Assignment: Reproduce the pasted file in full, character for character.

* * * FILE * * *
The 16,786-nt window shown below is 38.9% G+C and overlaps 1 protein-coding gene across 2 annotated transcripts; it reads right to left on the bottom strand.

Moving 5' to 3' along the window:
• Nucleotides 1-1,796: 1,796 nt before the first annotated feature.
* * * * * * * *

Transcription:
The 16,786-nt window shown below is 38.9% G+C and overlaps 1 protein-coding gene across 2 annotated transcripts; it reads right to left on the bottom strand.

Moving 5' to 3' along the window:
• Nucleotides 1-1,796: 1,796 nt before the first annotated feature.